Just listen to this scene. (up to 0:49)
Jimmy Stewart's character had just been fired, unjustly, from the shop where they both worked and developed a strong dislike for each other. He, furthermore, had just been told that Margaret Sullivan's character was in fact the woman he'd been corresponding with over the last six months, with whom he was deeply in love and she with him, though she didn't know it yet. But even if she doesn't much care for this man, this is quite something to say to a man who'd just undergone wrongful termination. On the other hand, perhaps she thinks he followed her to the restaurant, in which case her contempt is at least understandable. But even if her contempt is understandable in that view, Jimmy Stewart circa 1940 would never talk to anyone like that. We're to understand that he's the nice guy, and she's the bitch.
For the last forty minutes or so of the movie, Jimmy Stewart knows that she's his faithful correspondent, and she has no idea. It's left as a given that she will instantly change from slighting to smitten, with an awkward admission that she was mean to him because she was attracted to him, and she'll realize that Jimmy Stewart is in fact Jimmy Stewart and not a would-be Clark Gable (to 3:12). It's left to Jimmy Stewart to do the thinking for both of them, even though in real life, it was Margaret Sullivan's championing to producers that Jimmy Stewart owed his entire career.
I have no doubt that the vast majority of American women in 1940 thought the way Margaret Sullivan does in this movie - that men and women both thought marriage a kind of partnership of equals, even if there was no objective evidence to show it. Men were the masters of the world, while women were the masters of the home, and however intelligent some woman obviously were, the man in the relationship is the one expected to figure things out. But posterity is merciless, it shows how the preconceived notion of every era before it were wrong. This is why The Shop Around the Corner is merely a good movie and not a great one. Jimmy Stewart's character genuinely earns the pathos this movie demands he deserves, but forget any ethical concern, it simply finds Jimmy Stewart's plight much more interesting than Margaret Sullivan's, so there's no counterweight, and just as mid-20th century notions of the battle of the sexes seem outmoded, so do many works of art which espouse them.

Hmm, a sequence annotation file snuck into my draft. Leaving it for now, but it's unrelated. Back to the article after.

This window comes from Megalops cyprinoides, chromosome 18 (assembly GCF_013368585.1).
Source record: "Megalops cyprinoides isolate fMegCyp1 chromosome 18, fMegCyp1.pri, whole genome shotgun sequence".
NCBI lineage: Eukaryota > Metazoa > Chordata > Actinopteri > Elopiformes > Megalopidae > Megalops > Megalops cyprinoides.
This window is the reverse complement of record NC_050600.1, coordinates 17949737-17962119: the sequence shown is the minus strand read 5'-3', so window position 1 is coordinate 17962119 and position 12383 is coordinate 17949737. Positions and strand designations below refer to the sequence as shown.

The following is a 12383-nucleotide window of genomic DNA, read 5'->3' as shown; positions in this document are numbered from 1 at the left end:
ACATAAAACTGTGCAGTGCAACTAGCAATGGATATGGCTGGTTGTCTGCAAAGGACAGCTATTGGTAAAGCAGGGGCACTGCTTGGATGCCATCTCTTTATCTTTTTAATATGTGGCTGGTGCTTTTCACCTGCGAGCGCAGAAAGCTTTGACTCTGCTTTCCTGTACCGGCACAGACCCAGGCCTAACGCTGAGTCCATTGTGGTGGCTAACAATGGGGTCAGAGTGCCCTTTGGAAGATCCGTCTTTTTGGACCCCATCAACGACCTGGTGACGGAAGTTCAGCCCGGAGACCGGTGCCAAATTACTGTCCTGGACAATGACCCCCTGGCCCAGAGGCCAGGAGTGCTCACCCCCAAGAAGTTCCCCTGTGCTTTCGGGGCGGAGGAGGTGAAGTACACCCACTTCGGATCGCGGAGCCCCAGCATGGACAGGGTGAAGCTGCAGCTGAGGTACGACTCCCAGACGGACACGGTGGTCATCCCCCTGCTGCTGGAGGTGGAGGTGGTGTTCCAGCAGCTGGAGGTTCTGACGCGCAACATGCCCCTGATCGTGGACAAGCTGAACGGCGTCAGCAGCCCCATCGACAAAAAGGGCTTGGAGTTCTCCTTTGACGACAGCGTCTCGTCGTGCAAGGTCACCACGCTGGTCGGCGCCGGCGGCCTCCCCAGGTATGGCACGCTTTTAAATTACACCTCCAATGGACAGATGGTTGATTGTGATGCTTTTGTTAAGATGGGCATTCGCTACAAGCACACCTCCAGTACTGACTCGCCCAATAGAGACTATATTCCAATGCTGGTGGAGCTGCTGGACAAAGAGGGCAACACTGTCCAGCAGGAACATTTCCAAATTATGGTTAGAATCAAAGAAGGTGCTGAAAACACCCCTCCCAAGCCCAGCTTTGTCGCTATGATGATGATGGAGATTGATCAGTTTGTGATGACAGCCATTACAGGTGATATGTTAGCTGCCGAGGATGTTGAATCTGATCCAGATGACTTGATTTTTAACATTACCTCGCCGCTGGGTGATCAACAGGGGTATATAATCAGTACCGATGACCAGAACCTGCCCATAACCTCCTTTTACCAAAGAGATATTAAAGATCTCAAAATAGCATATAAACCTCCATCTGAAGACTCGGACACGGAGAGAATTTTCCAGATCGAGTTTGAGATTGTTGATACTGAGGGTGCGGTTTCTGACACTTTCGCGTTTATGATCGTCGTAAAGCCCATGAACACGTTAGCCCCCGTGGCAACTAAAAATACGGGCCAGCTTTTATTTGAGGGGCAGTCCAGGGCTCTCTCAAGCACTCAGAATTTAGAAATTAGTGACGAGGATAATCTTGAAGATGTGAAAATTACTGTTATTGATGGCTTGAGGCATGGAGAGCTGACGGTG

It's always difficult in these radicalized times to not append any label upon yourself that doesn't have the refracting 'ist.' But as I do this podcast more, what I realize is that the point of it is precisely not to editorialize on politics, but simply to try and record cultural movements as they are, and as best one can, to try to understand why people come to the conclusions they do, and while not to view it through the now-ideologized term, empathy, at least view them with sympathy. One famous musician put it like this: be aristocrats in art, but democrats in life, and as best one can, don't judge people too harshly for coming to a different point of view than yours. It's not just that it's uncharitable, it's also boring. Inveighing against the excesses of ideological movements is not just incredibly tiresome for the listener, it's also tiresome for the talker. What I've come to realize as I've just barely matured is that it's much, much more intellectually satisfying to trace people's thoughts to their roots and do one's best to understand why people believe what they believe. Whether or not I agree or disagree is, in some sense at least, immaterial to the subject at hand, and the more I do this, I realize that the by keeping the editorial voice to a minimum about politics, the more extremely I can editorialize when it comes to works of art, which I think is i a hundred times more interesting than politics on its most exciting day. We live in an age when everything is interpreted through the distorting lens of ideology, so rather, as so many people today do, than making political movements the lens through which we judge art, let's make art the lens through which we judge politics and the world. We'll talk next week about how the Battle of the Sexes has changed in Modern Hollywood.